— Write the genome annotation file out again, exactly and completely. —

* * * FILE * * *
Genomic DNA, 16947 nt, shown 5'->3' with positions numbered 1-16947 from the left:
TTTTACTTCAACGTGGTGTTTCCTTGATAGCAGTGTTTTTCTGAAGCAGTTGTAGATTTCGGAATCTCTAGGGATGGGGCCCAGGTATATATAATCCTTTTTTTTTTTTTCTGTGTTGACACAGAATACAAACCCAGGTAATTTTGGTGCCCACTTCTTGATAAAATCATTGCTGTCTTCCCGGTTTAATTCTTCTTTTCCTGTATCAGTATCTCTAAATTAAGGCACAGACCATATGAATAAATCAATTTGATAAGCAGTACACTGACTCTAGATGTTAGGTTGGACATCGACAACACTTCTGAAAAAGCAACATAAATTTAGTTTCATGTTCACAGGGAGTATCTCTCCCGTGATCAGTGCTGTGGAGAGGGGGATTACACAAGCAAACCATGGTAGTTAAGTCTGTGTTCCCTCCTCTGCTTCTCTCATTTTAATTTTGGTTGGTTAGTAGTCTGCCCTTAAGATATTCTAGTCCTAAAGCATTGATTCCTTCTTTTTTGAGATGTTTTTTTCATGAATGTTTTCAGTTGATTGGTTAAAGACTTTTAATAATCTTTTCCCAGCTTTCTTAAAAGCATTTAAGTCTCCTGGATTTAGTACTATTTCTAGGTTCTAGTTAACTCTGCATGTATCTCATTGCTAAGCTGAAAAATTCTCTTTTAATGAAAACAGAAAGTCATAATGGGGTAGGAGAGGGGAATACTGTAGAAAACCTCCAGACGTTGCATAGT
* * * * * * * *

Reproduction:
Genomic DNA, 16947 nt, shown 5'->3' with positions numbered 1-16947 from the left:
TTTTACTTCAACGTGGTGTTTCCTTGATAGCAGTGTTTTTCTGAAGCAGTTGTAGATTTCGGAATCTCTAGGGATGGGGCCCAGGTATATATAATCCTTTTTTTTTTTTTCTGTGTTGACACAGAATACAAACCCAGGTAATTTTGGTGCCCACTTCTTGATAAAATCATTGCTGTCTTCCCGGTTTAATTCTTCTTTTCCTGTATCAGTATCTCTAAATTAAGGCACAGACCATATGAATAAATCAATTTGATAAGCAGTACACTGACTCTAGATGTTAGGTTGGACATCGACAACACTTCTGAAAAAGCAACATAAATTTAGTTTCATGTTCACAGGGAGTATCTCTCCCGTGATCAGTGCTGTGGAGAGGGGGATTACACAAGCAAACCATGGTAGTTAAGTCTGTGTTCCCTCCTCTGCTTCTCTCATTTTAATTTTGGTTGGTTAGTAGTCTGCCCTTAAGATATTCTAGTCCTAAAGCATTGATTCCTTCTTTTTTGAGATGTTTTTTTCATGAATGTTTTCAGTTGATTGGTTAAAGACTTTTAATAATCTTTTCCCAGCTTTCTTAAAAGCATTTAAGTCTCCTGGATTTAGTACTATTTCTAGGTTCTAGTTAACTCTGCATGTATCTCATTGCTAAGCTGAAAAATTCTCTTTTAATGAAAACAGAAAGTCATAATGGGGTAGGAGAGGGGAATACTGTAGAAAACCTCCAGACGTTGCATAGT